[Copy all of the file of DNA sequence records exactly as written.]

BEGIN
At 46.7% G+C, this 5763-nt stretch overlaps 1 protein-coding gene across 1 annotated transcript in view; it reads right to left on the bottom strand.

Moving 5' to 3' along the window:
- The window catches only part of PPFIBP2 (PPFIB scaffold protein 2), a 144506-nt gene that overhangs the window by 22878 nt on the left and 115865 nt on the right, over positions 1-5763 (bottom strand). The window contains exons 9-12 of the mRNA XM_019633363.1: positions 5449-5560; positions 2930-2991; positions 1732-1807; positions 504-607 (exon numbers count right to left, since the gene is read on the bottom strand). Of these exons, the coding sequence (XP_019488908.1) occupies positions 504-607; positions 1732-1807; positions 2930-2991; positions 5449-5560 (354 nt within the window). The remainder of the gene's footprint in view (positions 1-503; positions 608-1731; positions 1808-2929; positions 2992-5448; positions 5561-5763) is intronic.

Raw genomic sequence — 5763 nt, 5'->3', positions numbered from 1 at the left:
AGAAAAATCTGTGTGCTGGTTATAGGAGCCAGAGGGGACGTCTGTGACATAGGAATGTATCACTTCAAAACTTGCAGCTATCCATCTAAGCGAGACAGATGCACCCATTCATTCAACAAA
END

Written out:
At 46.7% G+C, this 5763-nt stretch overlaps 1 protein-coding gene across 1 annotated transcript in view; it reads right to left on the bottom strand.

Moving 5' to 3' along the window:
- The window catches only part of PPFIBP2 (PPFIB scaffold protein 2), a 144506-nt gene that overhangs the window by 22878 nt on the left and 115865 nt on the right, over positions 1-5763 (bottom strand). The window contains exons 9-12 of the mRNA XM_019633363.1: positions 5449-5560; positions 2930-2991; positions 1732-1807; positions 504-607 (exon numbers count right to left, since the gene is read on the bottom strand). Of these exons, the coding sequence (XP_019488908.1) occupies positions 504-607; positions 1732-1807; positions 2930-2991; positions 5449-5560 (354 nt within the window). The remainder of the gene's footprint in view (positions 1-503; positions 608-1731; positions 1808-2929; positions 2992-5448; positions 5561-5763) is intronic.

Raw genomic sequence — 5763 nt, 5'->3', positions numbered from 1 at the left:
AGAAAAATCTGTGTGCTGGTTATAGGAGCCAGAGGGGACGTCTGTGACATAGGAATGTATCACTTCAAAACTTGCAGCTATCCATCTAAGCGAGACAGATGCACCCATTCATTCAACAAA